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Discussion Starter · #1 ·
Just purchased a 1977 Dodge W200. I was told it had not been started in years. I Started it for the first time yesterday. It was running really smooth and I was very impressed. I let it warm up, then drove it about 2 miles. Then it just died. I checked the coil and it is working. It is getting gas. I pulled one of the plug wires off and set it about 1/4 inch from the spark plug. I couldn't see any spark. Should I have seen a spark? I don't think it is getting any fire. What could it be? Ignition? Thanks in advance for any help.
 

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How did you verify the coil is working, as did you verify this at the time it would not start, or after it cooled off? Sometimes bad coils will work fine cold, and just cut out when they get hot.

What condition are the cap and rotor in? If they sat for two years, they are probably corroded, which can also prevent you from getting spark.

While you are in the dist, check the pickup-reluctor gap. If it is set too wide, it can also run fine when cold and cut out after it gets hot. Gap should be .008".

-SM
 

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Discussion Starter · #3 ·
I took the coil off of my other dodge and replaced it with the one in question. I know that the new coil works. The cap and rotor are in good condition. Actually the cap looks brand new. Are you talking about the pick-up coil inside the distributor? I had a similar problem before and the pick-up coil was bad. But in this case, once the truck cools off, it will not start. I don't know if it had to do with heat or not.
 

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Is all of the electrical working? (Gauges, heater, etc) If not, look for a blown fusible link.

Yes, I was talking about the pickup in the dist. From another post by Chump, the resistance of the pickup should be between 150 - 900 ohms (check at the connector at the dist).

I have had the pickup-reluctor gap cause me problems in the past...it ran great until I was in the middle of BFE, then it dies, and refused to start, even after cooling off. Reset the gap and it fired right off.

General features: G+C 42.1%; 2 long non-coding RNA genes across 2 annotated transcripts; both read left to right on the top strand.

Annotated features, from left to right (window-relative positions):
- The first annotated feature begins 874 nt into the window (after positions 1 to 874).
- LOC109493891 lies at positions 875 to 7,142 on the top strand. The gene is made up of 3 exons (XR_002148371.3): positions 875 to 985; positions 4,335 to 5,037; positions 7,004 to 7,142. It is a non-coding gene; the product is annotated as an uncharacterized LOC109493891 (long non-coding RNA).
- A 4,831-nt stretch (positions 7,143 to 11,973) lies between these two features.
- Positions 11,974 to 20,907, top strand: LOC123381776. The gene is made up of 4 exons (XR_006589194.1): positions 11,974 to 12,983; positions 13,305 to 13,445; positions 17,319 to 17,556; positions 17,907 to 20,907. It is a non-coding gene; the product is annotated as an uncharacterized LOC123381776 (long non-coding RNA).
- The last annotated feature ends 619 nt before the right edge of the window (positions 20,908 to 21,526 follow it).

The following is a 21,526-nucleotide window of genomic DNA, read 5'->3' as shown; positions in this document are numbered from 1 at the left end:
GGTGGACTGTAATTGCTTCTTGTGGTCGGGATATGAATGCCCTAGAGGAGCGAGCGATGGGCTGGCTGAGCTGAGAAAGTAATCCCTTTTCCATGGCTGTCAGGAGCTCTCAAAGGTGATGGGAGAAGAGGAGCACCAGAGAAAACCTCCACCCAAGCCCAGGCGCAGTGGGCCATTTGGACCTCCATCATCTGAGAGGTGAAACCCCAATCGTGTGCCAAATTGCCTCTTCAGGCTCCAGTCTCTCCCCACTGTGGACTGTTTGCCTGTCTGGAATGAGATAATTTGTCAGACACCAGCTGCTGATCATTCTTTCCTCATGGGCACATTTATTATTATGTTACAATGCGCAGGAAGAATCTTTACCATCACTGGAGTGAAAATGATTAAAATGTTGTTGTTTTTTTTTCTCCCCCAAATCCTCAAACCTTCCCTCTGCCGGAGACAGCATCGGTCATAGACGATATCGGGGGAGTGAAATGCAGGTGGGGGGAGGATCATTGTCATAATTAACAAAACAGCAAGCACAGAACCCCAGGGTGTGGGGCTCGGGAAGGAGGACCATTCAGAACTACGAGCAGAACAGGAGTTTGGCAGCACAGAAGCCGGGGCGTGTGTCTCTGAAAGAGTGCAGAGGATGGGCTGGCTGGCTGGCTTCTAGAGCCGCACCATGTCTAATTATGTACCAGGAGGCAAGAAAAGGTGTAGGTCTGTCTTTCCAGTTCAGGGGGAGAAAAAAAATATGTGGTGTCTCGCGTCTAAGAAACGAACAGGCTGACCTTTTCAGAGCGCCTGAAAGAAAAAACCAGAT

To verify you are not getting spark, pull a plug, install it in the plug wire, and set the plug electrode on a convenient ground (EG framerail--you may need to clean it off to provide a good ground though. Then have a helper turn the engine over with the starter. You should see a spark. If not, the problem is in the dist, coil, or ECU.

-SM
 

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thats EXACTLY what happened to me in my 77 PW.... i replaced EVERYTHING ignition wise and have not had a problem since... it turned out to be a bad pickup plate in the distributor BUT since i was already into it for a tune up i decided it was best to just replace it all so i knew i had a known good system.... cost me like $225 to do EVERYTHING... but i went with performance parts so it might be cheaper if you just decide to go with factory replacement stuff.... if you have any questions just IM me and i'll see what i can come up with...
 

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Could also be a cracked ballast resistor. I've seen them crumble apart after sitting for a long time. Should look like this and they are about $5 to replace. just a thought.

 
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